A financial firm borrows billions of dollars to make big bets on esoteric securities. Markets turn and the bets go sour. Overnight, the firm loses most of its money, and Wall Street suddenly shuns it. Fearing that its collapse could set off a full-scale market meltdown, the government intervenes and encourages private interests to bail it out.
The firm isn’t Bear Stearns — it was Long-Term Capital Management, the hedge fund based in Greenwich, Conn., and the rescue occurred 10 years ago.
–ROGER LOWENSTEIN, NYT
If you haven’t read When Genius Failed, you are missing out on the best narrative about the credit crisis — not the 1998 version, but the current situation.
The parallels are astounding. I reread the book this past summer, and found it amazingly similar: Over-leveraged firm, which ultimately has too little capital, buys lots of thinly traded, hard to analyze, difficult to value paper.
When the market for some of this paper seizes up, the firm goes bust.The book deservedly was named one of the “Best Business Books of 2000.”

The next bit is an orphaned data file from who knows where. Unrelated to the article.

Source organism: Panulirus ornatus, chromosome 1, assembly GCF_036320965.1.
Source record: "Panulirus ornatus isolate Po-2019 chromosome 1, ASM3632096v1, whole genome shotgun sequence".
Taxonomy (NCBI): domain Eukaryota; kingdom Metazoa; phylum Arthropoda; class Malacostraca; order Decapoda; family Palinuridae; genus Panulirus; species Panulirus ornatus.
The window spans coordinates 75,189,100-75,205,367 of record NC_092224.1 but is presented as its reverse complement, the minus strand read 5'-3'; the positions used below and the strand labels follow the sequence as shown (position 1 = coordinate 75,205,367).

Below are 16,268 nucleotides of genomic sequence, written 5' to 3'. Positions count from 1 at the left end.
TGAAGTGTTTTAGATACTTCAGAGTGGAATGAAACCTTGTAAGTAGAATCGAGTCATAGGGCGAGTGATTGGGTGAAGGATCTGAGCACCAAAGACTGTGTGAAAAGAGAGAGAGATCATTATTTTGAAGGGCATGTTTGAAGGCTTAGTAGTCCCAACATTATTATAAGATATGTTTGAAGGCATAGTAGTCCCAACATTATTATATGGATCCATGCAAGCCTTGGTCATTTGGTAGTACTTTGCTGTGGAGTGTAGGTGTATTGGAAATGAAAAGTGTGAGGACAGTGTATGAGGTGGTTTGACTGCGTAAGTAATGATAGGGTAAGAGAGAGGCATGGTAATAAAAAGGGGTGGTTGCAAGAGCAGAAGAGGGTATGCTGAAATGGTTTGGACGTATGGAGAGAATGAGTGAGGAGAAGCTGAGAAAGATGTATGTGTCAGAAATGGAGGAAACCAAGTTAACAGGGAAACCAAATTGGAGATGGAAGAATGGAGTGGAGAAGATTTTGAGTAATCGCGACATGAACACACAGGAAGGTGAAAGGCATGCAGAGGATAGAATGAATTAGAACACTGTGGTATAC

In the wake of Long-Term Capital’s failure, Wall Street professed to have learned that even models designed by “geniuses” were subject to error and to the uncertainties that inevitably afflict human forecasts. It also professed a newfound respect for the perils of borrowing. Whether this wisdom endured may be judged by events of the past year, when not only Bear Stearns but also scores of banks and financial institutions have written off hundreds of billions of dollars — a result of blithe faith in models of the housing industry, not to mention a voracious hunger to do business on credit.
Regulators, too, have seemed to replay the past without gaining from the experience. What of the warning that obscure derivatives needed to be better regulated and understood? What of the evident risk that intervention from Washington would foster yet more speculative behavior — and possibly lead to a string of bailouts?>
Long-Term Capital: It’s a Short-Term Memory
NYT, September 6, 2008